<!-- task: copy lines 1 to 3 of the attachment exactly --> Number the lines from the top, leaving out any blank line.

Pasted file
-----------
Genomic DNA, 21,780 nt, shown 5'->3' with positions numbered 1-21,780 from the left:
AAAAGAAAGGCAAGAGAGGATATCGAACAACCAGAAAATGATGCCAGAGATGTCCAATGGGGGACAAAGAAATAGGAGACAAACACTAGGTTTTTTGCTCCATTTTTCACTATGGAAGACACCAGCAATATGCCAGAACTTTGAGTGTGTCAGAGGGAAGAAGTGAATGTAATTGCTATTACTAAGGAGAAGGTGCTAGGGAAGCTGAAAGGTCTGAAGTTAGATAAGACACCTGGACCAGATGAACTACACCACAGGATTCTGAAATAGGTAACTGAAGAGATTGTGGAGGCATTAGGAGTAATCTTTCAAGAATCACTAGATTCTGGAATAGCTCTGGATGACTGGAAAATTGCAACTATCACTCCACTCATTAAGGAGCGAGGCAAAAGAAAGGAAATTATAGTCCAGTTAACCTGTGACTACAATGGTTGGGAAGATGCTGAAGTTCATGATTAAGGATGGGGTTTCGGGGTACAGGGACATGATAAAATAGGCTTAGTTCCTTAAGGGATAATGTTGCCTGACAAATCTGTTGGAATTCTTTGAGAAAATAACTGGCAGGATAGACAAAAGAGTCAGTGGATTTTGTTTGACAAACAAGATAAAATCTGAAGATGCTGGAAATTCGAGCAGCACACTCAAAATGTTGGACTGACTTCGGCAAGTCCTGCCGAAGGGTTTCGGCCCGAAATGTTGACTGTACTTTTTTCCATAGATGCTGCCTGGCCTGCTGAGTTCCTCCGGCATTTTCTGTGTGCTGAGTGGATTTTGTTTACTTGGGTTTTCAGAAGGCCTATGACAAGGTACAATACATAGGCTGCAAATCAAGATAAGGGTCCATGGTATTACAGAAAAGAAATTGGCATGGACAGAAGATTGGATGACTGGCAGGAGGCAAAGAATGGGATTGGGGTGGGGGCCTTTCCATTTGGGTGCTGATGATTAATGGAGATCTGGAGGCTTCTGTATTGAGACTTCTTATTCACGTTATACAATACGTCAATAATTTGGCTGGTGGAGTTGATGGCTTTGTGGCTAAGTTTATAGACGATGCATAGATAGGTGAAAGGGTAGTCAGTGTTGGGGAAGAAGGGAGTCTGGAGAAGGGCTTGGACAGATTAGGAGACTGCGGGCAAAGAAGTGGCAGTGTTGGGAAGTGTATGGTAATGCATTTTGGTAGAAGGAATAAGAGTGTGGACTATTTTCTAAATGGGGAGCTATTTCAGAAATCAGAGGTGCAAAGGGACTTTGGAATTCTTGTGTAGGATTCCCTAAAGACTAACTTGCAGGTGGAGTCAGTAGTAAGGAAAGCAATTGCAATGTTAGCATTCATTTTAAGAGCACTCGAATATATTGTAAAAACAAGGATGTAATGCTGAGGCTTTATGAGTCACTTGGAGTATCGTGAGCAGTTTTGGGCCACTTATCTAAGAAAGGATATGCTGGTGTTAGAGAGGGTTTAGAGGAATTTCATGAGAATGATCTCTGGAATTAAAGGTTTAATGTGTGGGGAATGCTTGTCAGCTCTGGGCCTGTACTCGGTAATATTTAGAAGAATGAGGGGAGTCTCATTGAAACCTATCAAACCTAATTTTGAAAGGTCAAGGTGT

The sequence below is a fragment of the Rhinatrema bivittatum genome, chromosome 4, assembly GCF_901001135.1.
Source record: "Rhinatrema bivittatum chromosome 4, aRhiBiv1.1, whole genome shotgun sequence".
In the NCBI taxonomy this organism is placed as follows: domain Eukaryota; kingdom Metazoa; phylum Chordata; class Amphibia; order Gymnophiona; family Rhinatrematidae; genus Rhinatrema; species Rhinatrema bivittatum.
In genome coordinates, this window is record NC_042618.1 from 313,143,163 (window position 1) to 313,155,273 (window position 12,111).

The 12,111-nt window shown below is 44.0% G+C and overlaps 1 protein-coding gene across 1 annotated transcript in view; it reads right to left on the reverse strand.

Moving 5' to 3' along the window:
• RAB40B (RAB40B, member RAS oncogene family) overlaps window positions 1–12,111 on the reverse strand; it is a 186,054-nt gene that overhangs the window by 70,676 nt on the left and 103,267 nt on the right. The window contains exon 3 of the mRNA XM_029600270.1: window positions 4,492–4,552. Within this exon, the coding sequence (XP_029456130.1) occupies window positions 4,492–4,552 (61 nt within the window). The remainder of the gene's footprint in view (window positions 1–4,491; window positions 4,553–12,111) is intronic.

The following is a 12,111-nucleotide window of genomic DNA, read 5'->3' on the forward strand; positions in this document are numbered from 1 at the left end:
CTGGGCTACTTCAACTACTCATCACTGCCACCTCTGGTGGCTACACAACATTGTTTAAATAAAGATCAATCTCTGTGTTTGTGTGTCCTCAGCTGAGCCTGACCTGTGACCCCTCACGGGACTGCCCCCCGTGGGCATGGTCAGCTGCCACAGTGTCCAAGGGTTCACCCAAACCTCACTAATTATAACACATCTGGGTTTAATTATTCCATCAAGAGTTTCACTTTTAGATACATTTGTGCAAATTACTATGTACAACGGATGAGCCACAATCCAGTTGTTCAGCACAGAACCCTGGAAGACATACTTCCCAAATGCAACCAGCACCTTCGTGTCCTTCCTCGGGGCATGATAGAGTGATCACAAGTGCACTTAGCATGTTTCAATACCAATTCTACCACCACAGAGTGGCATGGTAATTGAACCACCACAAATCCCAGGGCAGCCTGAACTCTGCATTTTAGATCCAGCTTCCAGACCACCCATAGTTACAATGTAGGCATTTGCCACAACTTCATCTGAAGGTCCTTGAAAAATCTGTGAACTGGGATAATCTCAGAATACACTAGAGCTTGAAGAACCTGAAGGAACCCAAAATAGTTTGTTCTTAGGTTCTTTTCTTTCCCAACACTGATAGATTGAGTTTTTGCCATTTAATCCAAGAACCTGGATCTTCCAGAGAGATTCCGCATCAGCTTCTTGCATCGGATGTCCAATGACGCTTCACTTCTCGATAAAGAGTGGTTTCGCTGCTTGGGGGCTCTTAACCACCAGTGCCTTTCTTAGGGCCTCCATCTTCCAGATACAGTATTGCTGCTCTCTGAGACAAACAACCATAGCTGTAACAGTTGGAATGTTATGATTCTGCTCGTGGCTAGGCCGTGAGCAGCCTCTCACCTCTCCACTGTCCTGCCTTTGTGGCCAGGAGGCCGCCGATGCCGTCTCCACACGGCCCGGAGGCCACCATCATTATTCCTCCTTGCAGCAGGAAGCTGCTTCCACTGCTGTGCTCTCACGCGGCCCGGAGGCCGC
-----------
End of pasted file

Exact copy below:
Genomic DNA, 21,780 nt, shown 5'->3' with positions numbered 1-21,780 from the left:
AAAAGAAAGGCAAGAGAGGATATCGAACAACCAGAAAATGATGCCAGAGATGTCCAATGGGGGACAAAGAAATAGGAGACAAACACTAGGTTTTTTGCTCCATTTTTCACTATGGAAGACACCAGCAATATGCCAGAACTTTGAGTGTGTCAGAGGGAAGAAGTGAATGTAATTGCTATTACTAAGGAGAAGGTGCTAGGGAAGCTGAAAGGTCTGAAGTTAGATAAGACACCTGGACCAGATGAACTACACCACAGGATTCTGAAATAGGTAACTGAAGAGATTGTGGAGGCATTAGGAGTAATCTTTCAAGAATCACTAGATTCTGGAATAGCTCTGGATGACTGGAAAATTGCAACTATCACTCCACTCATTAAGGAGCGAGGCAAAAGAAAGGAAATTATAGTCCAGTTAACCTGTGACTACAATGGTTGGGAAGATGCTGAAGTTCATGATTAAGGATGGGGTTTCGGGGTACAGGGACATGATAAAATAGGCTTAGTTCCTTAAGGGATAATGTTGCCTGACAAATCTGTTGGAATTCTTTGAGAAAATAACTGGCAGGATAGACAAAAGAGTCAGTGGATTTTGTTTGACAAACAAGATAAAATCTGAAGATGCTGGAAATTCGAGCAGCACACTCAAAATGTTGGACTGACTTCGGCAAGTCCTGCCGAAGGGTTTCGGCCCGAAATGTTGACTGTACTTTTTTCCATAGATGCTGCCTGGCCTGCTGAGTTCCTCCGGCATTTTCTGTGTGCTGAGTGGATTTTGTTTACTTGGGTTTTCAGAAGGCCTATGACAAGGTACAATACATAGGCTGCAAATCAAGATAAGGGTCCATGGTATTACAGAAAAGAAATTGGCATGGACAGAAGATTGGATGACTGGCAGGAGGCAAAGAATGGGATTGGGGTGGGGGCCTTTCCATTTGGGTGCTGATGATTAATGGAGATCTGGAGGCTTCTGTATTGAGACTTCTTATTCACGTTATACAATACGTCAATAATTTGGCTGGTGGAGTTGATGGCTTTGTGGCTAAGTTTATAGACGATGCATAGATAGGTGAAAGGGTAGTCAGTGTTGGGGAAGAAGGGAGTCTGGAGAAGGGCTTGGACAGATTAGGAGACTGCGGGCAAAGAAGTGGCAGTGTTGGGAAGTGTATGGTAATGCATTTTGGTAGAAGGAATAAGAGTGTGGACTATTTTCTAAATGGGGAGCTATTTCAGAAATCAGAGGTGCAAAGGGACTTTGGAATTCTTGTGTAGGATTCCCTAAAGACTAACTTGCAGGTGGAGTCAGTAGTAAGGAAAGCAATTGCAATGTTAGCATTCATTTTAAGAGCACTCGAATATATTGTAAAAACAAGGATGTAATGCTGAGGCTTTATGAGTCACTTGGAGTATCGTGAGCAGTTTTGGGCCACTTATCTAAGAAAGGATATGCTGGTGTTAGAGAGGGTTTAGAGGAATTTCATGAGAATGATCTCTGGAATTAAAGGTTTAATGTGTGGGGAATGCTTGTCAGCTCTGGGCCTGTACTCGGTAATATTTAGAAGAATGAGGGGAGTCTCATTGAAACCTATCAAACCTAATTTTGAAAGGTCAAGGTGT

The sequence below is a fragment of the Rhinatrema bivittatum genome, chromosome 4, assembly GCF_901001135.1.